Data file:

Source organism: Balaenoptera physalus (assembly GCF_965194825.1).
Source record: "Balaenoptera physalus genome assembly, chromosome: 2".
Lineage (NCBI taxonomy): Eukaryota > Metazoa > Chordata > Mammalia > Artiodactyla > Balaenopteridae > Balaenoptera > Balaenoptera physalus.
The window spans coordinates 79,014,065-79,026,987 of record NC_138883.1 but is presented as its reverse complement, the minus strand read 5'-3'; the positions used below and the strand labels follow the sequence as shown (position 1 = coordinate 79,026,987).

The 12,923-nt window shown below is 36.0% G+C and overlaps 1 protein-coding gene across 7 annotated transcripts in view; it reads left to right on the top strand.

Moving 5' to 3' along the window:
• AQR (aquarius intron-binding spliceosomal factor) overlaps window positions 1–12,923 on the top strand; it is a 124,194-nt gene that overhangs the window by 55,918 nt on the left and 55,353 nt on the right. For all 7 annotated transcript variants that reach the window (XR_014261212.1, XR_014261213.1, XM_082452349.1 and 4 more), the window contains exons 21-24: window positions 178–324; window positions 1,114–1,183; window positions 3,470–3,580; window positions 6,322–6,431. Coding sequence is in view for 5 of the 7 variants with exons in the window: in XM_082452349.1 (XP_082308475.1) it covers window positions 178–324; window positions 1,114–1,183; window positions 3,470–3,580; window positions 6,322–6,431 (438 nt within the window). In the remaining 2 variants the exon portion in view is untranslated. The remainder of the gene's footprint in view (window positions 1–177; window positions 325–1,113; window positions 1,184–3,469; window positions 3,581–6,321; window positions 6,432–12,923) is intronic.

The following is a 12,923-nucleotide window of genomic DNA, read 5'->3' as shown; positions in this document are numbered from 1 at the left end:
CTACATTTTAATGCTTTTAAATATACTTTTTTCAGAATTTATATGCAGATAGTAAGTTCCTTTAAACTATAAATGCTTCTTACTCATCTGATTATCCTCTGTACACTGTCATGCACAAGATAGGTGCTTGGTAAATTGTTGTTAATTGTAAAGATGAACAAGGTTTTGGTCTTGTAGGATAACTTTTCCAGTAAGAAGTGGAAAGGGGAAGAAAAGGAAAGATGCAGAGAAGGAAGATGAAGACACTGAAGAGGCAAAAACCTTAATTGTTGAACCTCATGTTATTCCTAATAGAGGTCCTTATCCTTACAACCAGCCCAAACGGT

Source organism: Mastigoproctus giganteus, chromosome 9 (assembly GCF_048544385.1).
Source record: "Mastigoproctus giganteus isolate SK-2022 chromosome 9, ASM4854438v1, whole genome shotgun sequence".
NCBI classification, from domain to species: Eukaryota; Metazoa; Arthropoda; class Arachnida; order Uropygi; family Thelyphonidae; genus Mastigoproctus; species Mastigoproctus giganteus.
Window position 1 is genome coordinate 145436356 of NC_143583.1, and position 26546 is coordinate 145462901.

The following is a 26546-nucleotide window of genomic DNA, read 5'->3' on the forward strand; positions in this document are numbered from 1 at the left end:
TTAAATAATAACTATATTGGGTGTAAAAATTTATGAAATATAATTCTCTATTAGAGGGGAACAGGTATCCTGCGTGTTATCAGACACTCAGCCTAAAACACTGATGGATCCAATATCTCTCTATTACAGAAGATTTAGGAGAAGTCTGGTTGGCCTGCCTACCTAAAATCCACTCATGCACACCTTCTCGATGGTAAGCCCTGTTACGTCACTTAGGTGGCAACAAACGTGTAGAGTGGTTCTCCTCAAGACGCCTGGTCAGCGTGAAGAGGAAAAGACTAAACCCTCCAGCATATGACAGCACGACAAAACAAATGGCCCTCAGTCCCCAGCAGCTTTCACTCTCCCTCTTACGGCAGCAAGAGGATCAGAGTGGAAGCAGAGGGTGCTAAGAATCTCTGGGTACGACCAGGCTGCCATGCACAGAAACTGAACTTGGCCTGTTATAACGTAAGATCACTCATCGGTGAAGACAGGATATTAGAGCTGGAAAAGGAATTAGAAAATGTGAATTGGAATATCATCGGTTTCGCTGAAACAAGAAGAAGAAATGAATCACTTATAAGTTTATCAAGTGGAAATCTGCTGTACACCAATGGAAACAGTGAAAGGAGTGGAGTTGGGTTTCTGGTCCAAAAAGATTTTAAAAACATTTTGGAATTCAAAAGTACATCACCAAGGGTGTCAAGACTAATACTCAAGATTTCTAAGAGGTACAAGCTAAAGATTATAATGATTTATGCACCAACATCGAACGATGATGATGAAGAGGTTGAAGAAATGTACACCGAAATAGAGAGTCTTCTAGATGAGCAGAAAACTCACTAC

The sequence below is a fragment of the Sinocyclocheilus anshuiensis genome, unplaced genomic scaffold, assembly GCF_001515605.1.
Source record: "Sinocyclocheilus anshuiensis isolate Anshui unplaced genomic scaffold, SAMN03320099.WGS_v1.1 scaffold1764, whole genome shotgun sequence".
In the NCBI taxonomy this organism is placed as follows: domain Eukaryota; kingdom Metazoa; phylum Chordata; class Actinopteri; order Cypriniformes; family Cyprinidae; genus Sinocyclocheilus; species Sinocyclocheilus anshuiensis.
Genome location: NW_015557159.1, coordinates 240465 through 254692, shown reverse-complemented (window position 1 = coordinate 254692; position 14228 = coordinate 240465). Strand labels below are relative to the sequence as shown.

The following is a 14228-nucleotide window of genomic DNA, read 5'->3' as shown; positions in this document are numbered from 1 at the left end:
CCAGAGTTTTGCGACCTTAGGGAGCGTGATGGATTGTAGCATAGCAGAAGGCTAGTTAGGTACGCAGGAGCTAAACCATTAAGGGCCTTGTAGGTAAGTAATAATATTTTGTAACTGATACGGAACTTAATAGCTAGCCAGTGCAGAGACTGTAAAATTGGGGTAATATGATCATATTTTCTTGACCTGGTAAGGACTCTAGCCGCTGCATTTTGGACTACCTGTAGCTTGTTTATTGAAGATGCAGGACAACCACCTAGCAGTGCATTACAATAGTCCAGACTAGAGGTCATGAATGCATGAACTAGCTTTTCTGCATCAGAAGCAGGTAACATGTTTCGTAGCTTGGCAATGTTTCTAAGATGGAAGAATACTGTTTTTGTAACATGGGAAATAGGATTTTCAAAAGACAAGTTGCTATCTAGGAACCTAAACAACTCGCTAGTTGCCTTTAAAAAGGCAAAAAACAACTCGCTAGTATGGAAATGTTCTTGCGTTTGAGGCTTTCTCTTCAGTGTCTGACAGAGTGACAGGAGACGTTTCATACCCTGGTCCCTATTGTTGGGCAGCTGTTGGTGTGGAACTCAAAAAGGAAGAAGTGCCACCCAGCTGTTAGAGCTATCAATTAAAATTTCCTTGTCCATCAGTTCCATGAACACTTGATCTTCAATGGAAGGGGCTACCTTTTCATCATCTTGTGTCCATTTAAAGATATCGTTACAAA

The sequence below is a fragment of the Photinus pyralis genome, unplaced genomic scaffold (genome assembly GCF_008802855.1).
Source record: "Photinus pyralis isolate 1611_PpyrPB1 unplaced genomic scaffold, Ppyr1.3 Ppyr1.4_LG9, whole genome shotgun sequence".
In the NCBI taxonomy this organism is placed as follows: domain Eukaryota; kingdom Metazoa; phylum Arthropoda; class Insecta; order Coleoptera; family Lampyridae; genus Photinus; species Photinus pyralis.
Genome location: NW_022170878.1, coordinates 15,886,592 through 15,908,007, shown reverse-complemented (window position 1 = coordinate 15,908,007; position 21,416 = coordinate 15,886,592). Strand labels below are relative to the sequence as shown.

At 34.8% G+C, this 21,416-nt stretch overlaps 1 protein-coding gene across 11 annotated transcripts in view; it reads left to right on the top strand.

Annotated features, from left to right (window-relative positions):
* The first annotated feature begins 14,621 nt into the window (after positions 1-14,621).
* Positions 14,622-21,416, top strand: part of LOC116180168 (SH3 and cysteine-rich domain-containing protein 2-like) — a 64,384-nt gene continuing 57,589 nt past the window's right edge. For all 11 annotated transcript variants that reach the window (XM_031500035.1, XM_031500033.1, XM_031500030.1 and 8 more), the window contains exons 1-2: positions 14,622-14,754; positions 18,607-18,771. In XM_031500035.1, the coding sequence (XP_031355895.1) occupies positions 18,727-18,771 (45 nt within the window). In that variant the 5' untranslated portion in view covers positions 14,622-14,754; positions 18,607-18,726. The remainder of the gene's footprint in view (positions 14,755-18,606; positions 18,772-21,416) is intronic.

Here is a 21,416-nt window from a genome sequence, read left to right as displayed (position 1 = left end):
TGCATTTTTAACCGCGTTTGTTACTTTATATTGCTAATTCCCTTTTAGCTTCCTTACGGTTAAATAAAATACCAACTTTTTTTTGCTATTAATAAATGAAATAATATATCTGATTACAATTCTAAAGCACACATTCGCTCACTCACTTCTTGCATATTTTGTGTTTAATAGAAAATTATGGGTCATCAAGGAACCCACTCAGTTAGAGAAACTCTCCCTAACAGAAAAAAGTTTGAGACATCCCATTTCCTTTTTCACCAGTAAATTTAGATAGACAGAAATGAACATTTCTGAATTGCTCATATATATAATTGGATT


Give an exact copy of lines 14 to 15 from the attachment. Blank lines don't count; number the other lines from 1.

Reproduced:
The following is a 26546-nucleotide window of genomic DNA, read 5'->3' on the forward strand; positions in this document are numbered from 1 at the left end:
TTAAATAATAACTATATTGGGTGTAAAAATTTATGAAATATAATTCTCTATTAGAGGGGAACAGGTATCCTGCGTGTTATCAGACACTCAGCCTAAAACACTGATGGATCCAATATCTCTCTATTACAGAAGATTTAGGAGAAGTCTGGTTGGCCTGCCTACCTAAAATCCACTCATGCACACCTTCTCGATGGTAAGCCCTGTTACGTCACTTAGGTGGCAACAAACGTGTAGAGTGGTTCTCCTCAAGACGCCTGGTCAGCGTGAAGAGGAAAAGACTAAACCCTCCAGCATATGACAGCACGACAAAACAAATGGCCCTCAGTCCCCAGCAGCTTTCACTCTCCCTCTTACGGCAGCAAGAGGATCAGAGTGGAAGCAGAGGGTGCTAAGAATCTCTGGGTACGACCAGGCTGCCATGCACAGAAACTGAACTTGGCCTGTTATAACGTAAGATCACTCATCGGTGAAGACAGGATATTAGAGCTGGAAAAGGAATTAGAAAATGTGAATTGGAATATCATCGGTTTCGCTGAAACAAGAAGAAGAAATGAATCACTTATAAGTTTATCAAGTGGAAATCTGCTGTACACCAATGGAAACAGTGAAAGGAGTGGAGTTGGGTTTCTGGTCCAAAAAGATTTTAAAAACATTTTGGAATTCAAAAGTACATCACCAAGGGTGTCAAGACTAATACTCAAGATTTCTAAGAGGTACAAGCTAAAGATTATAATGATTTATGCACCAACATCGAACGATGATGATGAAGAGGTTGAAGAAATGTACACCGAAATAGAGAGTCTTCTAGATGAGCAGAAAACTCACTAC